YUMBE. Persons Living with HIV/AIDs in Bidibidi refugee settlement in Yumbe district have asked the government to support them as the food rations provided by the World Food Program (WFP) canot adequately address their nutritional needs.
During an interaction with the Parliamentary Committeee on HIV AIDs last week, the HIV clients in the settlement said the Covid-19 lockdown affected them a lot in accessing health services in the various health facilities in the district.
The Parliamentary Committee visited Bidibidi refugee settlement to ascertain the impact of Covid-19 on the HIV clients in the settlement.
Mr Alphonse Taban, one of the residents living with HIV said since their arrival in Bidibidi settlement in 2016, there has been no food addition support for those living positively in the settlement.
He said in South Sudan, the HIV clients were capable and were given a lot of food support unlike the one in Uganda.
"We cry for additional food support so that it gives us strength for taking our drugs but we have never received any support of that kind. I don't know whether it's the law of Uganda that is barring us from getting such support so we are just quiet but we only rely on the food ratio given by UNHCR", he said.
"We are unable to help ourselves because we are disabled. We can not run up and down to look for something to sustain our lives", Mr Taban added.
He said there is a need for the government to support them with livelihood projects and provision of vocational skills training so that they are able to stand on their own.
Mr Ratib Embaga, another HIV client in the settlement said, the Covid-19 lockdown affected movement of the HIV clients thus accessibility of the drugs became a problem.
"Some of the HIV clients shunned the health facilities for fear of subjecting them for Covid-19 tests and quarantining them. Some of the refugees who are living positively used to get support from their relatives who are in other zones but their accessibility also became a problem", he said.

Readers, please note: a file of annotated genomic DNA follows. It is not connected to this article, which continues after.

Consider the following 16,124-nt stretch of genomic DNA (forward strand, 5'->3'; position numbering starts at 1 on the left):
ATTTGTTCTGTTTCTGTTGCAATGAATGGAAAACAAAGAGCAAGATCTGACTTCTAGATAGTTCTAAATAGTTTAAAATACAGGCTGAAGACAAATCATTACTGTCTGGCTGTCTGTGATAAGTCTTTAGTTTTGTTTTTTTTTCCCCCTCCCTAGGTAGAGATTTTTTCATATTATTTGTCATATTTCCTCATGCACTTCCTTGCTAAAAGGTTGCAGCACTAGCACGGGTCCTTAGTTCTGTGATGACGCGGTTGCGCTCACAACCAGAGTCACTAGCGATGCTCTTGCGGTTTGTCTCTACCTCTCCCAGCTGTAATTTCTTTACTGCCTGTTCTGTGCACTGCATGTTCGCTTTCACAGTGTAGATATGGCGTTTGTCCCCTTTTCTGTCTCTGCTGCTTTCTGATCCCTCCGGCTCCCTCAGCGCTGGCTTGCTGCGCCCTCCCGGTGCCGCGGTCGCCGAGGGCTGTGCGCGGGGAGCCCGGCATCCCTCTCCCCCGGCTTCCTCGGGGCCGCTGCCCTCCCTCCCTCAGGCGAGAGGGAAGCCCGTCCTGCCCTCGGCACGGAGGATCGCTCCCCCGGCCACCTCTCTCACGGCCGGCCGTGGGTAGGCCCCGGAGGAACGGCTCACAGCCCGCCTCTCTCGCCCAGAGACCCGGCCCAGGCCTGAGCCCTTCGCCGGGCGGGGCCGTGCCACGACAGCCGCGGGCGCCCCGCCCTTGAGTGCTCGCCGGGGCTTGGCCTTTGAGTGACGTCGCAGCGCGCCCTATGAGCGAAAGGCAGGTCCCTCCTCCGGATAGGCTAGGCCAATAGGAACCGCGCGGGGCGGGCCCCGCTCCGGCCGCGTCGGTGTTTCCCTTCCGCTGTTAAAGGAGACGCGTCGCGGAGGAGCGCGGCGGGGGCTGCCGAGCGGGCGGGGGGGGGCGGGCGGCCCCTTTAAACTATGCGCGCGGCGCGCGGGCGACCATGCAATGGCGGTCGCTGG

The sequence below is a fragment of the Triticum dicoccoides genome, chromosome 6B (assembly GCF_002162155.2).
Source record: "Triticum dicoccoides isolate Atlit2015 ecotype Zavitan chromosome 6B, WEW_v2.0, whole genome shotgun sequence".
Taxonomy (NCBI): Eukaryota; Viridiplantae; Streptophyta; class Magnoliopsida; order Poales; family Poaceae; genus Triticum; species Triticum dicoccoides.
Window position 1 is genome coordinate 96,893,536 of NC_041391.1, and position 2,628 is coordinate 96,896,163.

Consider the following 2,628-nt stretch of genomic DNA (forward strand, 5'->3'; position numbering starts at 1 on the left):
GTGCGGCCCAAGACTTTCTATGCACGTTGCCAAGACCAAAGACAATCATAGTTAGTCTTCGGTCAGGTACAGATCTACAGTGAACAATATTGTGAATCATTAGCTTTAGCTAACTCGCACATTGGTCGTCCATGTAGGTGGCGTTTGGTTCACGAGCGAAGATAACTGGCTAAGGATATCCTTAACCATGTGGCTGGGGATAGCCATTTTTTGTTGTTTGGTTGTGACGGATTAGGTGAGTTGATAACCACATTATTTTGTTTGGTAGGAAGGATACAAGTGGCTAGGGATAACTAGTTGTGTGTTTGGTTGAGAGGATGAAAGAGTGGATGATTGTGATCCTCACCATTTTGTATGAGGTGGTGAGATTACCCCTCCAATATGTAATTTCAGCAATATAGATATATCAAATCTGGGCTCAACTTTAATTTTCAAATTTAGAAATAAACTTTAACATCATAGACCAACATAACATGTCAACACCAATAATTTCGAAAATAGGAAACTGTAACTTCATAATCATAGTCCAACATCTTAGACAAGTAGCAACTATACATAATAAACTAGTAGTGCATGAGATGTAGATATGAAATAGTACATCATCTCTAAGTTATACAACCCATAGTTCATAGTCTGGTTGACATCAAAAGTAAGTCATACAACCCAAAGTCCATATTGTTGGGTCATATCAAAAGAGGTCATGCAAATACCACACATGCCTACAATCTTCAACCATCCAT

Ms Beatrice Abaru, the Yumbe district PHA Network coordinator said, many of the HIV clients come from Vulnerable families and that the families can't even support the HIV clients.
"When you are making policies, think of the population of persons living with HIV/AIDs because their livelihoods are not touching their lives at all. We are just hurstling with life and with the stigma that exists in the community, some of the people are not disclosing their status", she said.
Mr Manisour Abasi, the Yumbe district HIV/AIDs focal person said, the district has an estimated number of 5,035 persons living with HIV/AIDs and the prevalence rate stands at 0.9 per cent.
He said HIV counseling services uptake were slightly affected in the first Covid-19 lockdown in March 2020.
"We continue to grapple with retention of clients in care. A total of 351 clients missed their appointment in the first lockdown in March 2020 due to transport challenges", he said.
He added: "The ART retention is mostly affected by mobile clients including migrant refugees, labourers, sex workers, truck drivers, uniformed personnel who undergo regular transfers and a significant number of refugees on ART about 560 of Infectious Disease Institute (IDI) are lost to follow as they move between settlements and across the borders".
Ms Naima Melsa Avako, the Woman member of parliament for Yumbe district appreciated the clients for disclosing their status.
"Most of the problems associated with the clients are related to livelihood, economic empowerment and Skilling. We are advocating for a special budget for HIV/AIDs", she said.
"The Uganda AIDS Commission is in our support and soon we shall meet the President to back up the support in the budget so that we can empower those living positively and also sensitise the community to prevent HIV/AIDs", Ms Avako added.
Ms Sarah Kayagi, the chairperson Parliamentary Committee on HIV/AIDs also the Woman Mp for Namisindua district said the Committee came to Yumbe to carry out their oversight role on assessing the impact of Covid-19 on HIV/AIDs service delivery to the people living positively.
She said despite the creation of many administrative units in Yumbe, some people still move about 10km to access health services.
"During our interaction with the HIV clients, we have found out that, during the lockdown, there was difficulty in accessing antiretroviral drugs and also accessing other health services because people were not allowed to move '', she said.
"We have also found out that, one thing that has hit us so much is the lockdown, we have gotten over 2,350 girls who have become pregnant in a span of one year in Yumbe district both in Bidibidi settlement and the host community so we have asked the HIV focal person and the District Health Officer to ascertain how many of those girls have turned out to be HIV positive", Ms Kayagi added.
She said the lockdown has not only impacted negatively on HIV services but it also impacted negatively on the social life of the people especially the young girls and the concerns presented will be raised in the flow of Parliament for action.